We all have to deal with change at different points in our lives.
Some changes are good like meeting your significant other, graduating high school, college, or university or maybe buying your first home. Things are going well and there is a lot of happiness and joy. Others are not so good. Losing a job, getting a divorce, or the death of a loved one for example. Everyone experiences change and we all have to learn to deal with them.
Did you ever wonder how you would handle a major life-changing event?
I never thought much about it until 2016. I seemed to handle all of the ups and downs life threw at me and kept moving forward. I always thought that my superpower was my ability to find solutions to life’s problems. That all changed in 2016. I wasn’t so invincible after all. My son Benjamin died by suicide that year. I didn’t see it coming. I knew that he had special needs and we struggled to get help for him. I am talking about a parade of people that were in Benjamin’s life when I say ‘we’. At the end of the day, I was left incomplete and utter shock and disbelief.
This was uncharted waters for me. There is the death of a loved one, usually someone older. There is the death of a child, a most tragic event in a parent's life and something that people dread to even contemplate. Then there is the death of a child by suicide. It is another level. I was in a tailspin and didn’t know it.
I tried to go back to work. After a few months, I realized that I went back too soon and had to leave again. I sought help and went to the Durham Distress Centre. They were amazing and very understanding. I joined a peer-to-peer group for suicide awareness. It was the best medicine. I still keep in touch with them however the pandemic has made things more difficult for us all. Through their guidance, it was suggested that I seek further help.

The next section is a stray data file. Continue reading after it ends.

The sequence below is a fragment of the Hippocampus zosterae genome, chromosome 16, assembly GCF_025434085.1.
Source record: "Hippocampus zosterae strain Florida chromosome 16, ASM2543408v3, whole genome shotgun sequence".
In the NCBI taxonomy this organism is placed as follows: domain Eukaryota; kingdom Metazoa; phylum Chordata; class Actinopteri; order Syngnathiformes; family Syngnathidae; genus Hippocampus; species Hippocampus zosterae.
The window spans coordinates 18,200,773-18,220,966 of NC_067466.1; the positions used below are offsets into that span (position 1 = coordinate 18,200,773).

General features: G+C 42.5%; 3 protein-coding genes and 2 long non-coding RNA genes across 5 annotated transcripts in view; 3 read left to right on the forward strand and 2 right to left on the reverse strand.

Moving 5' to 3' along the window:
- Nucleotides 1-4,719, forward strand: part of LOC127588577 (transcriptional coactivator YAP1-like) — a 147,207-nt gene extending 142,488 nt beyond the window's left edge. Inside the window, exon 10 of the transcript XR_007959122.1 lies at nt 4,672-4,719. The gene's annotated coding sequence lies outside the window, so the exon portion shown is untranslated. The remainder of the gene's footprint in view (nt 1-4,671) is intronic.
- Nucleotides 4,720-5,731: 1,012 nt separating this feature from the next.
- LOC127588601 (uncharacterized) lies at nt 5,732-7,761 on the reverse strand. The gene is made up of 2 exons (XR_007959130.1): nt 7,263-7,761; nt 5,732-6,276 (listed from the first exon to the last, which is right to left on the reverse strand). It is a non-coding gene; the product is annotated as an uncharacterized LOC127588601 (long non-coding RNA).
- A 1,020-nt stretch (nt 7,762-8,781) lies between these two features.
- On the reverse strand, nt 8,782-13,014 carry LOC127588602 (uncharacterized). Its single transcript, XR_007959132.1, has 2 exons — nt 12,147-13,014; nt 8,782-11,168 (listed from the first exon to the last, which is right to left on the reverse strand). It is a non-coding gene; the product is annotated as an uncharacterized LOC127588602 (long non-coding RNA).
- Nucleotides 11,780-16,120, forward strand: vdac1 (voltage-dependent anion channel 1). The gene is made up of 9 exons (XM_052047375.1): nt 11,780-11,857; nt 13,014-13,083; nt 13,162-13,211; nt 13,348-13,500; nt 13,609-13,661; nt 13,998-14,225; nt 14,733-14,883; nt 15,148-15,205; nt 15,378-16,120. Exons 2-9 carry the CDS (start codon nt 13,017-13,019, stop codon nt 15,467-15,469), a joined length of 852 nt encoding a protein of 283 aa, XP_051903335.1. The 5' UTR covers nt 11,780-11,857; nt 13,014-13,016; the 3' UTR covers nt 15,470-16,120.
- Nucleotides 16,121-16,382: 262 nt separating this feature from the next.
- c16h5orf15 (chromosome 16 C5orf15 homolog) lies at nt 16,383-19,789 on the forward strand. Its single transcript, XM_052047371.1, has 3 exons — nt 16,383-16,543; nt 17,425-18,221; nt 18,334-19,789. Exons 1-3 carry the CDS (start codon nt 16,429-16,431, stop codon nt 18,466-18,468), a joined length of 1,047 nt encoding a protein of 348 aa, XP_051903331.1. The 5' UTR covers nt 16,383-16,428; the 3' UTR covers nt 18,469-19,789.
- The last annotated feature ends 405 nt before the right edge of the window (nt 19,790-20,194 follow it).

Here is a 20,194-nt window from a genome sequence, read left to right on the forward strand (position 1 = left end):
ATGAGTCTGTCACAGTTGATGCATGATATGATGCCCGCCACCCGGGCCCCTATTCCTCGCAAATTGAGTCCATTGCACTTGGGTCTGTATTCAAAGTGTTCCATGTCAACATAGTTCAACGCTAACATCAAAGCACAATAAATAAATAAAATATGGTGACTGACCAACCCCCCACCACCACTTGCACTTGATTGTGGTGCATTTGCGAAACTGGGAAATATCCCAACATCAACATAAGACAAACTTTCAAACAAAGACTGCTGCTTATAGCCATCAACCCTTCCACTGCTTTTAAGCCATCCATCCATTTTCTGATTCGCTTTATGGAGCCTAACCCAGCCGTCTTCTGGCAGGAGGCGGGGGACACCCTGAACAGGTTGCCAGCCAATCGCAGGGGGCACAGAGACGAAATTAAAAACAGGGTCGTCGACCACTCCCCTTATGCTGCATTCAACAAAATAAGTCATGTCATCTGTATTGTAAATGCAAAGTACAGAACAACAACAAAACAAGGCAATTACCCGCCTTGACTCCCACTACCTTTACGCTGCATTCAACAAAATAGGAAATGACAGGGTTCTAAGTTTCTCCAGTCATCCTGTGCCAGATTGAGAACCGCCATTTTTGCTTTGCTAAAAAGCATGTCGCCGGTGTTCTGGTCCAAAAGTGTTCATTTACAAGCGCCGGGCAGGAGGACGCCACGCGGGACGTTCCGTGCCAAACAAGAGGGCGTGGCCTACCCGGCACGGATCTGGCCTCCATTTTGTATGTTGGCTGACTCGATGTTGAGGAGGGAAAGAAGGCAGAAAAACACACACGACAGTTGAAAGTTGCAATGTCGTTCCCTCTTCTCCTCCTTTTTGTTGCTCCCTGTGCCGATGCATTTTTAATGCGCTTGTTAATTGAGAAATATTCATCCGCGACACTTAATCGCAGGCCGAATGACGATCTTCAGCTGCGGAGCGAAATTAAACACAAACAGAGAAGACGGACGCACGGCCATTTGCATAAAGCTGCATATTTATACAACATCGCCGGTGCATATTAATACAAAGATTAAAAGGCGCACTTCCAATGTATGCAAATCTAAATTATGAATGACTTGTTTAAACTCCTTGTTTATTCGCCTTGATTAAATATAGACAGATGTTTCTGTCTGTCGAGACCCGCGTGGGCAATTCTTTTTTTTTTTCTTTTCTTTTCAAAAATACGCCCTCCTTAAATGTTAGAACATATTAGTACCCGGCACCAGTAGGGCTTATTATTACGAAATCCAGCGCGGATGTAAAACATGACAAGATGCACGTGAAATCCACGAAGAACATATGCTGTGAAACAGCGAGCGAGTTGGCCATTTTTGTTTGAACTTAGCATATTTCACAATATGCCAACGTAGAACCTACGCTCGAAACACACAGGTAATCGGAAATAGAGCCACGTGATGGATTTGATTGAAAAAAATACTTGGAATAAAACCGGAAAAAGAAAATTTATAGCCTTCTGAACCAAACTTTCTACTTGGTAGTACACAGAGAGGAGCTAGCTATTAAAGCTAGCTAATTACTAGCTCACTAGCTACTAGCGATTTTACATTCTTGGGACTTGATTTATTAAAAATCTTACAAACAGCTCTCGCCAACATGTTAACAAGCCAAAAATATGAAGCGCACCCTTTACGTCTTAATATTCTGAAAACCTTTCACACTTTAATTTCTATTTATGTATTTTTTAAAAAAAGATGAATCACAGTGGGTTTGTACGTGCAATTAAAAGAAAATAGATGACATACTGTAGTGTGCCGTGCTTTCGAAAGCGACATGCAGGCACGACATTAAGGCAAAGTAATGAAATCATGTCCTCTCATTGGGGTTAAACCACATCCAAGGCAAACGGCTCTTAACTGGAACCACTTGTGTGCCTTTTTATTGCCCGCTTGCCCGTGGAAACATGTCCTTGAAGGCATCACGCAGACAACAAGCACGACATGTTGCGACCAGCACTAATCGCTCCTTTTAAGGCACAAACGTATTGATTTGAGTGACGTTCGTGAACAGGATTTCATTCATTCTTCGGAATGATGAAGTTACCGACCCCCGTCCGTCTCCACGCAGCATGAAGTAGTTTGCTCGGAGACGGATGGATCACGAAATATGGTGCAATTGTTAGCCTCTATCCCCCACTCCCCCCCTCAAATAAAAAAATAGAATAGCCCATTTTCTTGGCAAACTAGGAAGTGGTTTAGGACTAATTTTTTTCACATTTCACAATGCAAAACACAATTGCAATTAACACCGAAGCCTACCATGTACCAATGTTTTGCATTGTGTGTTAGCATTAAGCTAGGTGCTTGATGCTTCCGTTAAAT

I was referred to Lakeridge Health where I participated in an outpatient program. It was the next logical step. I learned that I was suffering from anxiety and depression as a result of my son’s suicide. Before that, I never would have accepted such a diagnosis but through education, at Lakeridge, I learned to accept that I needed help. When I finished the program, they referred me to a day treatment program at Ontario Shores.
The program had elements of peer-to-peer support but it was so much more. There was an education component to it and there was also a focus on taking care of oneself. After my experience, I really believe in this approach and I hope that it has a big future at Ontario Shores. Many of the patients referred to it as a ‘course’ or ‘class’. Of course, it was a form of treatment. I think that changing the mindset is the secret to its success with patients.
Well, I am happy to report that it seemed to work for me. In the beginning, I had doubts. I guess it was more than halfway through the program when one of my friends asked me if I was interested in going to Cuba. I said yes on a whim thinking that he wasn’t serious. His wife started a new job and wasn’t able to go and he didn’t want to go alone. Well, we ended up going and I took a week off from treatment. It was a wonderful trip and I made many new friends there. When I came back to the program I was introduced to art and painting.
At first, I laughed. It took a little convincing but I gave in and decided to try it. I found a picture of the beach that I had visited in Cuba on my cell phone and I attempted to paint it. I enjoyed it and got lost in the experience. I have never stopped painting since that day and I highly recommend it to others.
When my program ended I decided to become a volunteer at Ontario Shores. Before the pandemic, I would help patients to do artwork including painting. I enjoyed the interaction with the patients and seeing the artwork that they produced. The pandemic changed all of that. I still wanted to be involved so I volunteered on several committees at the hospital and share my story to advocate for patients and especially adolescents who need help.
As National Mental Health Week closes out, I want to encourage everyone to talk about mental health and advocate for their friends and family. I have learned mental health is a community that cares for each and I am proud to be a part of it.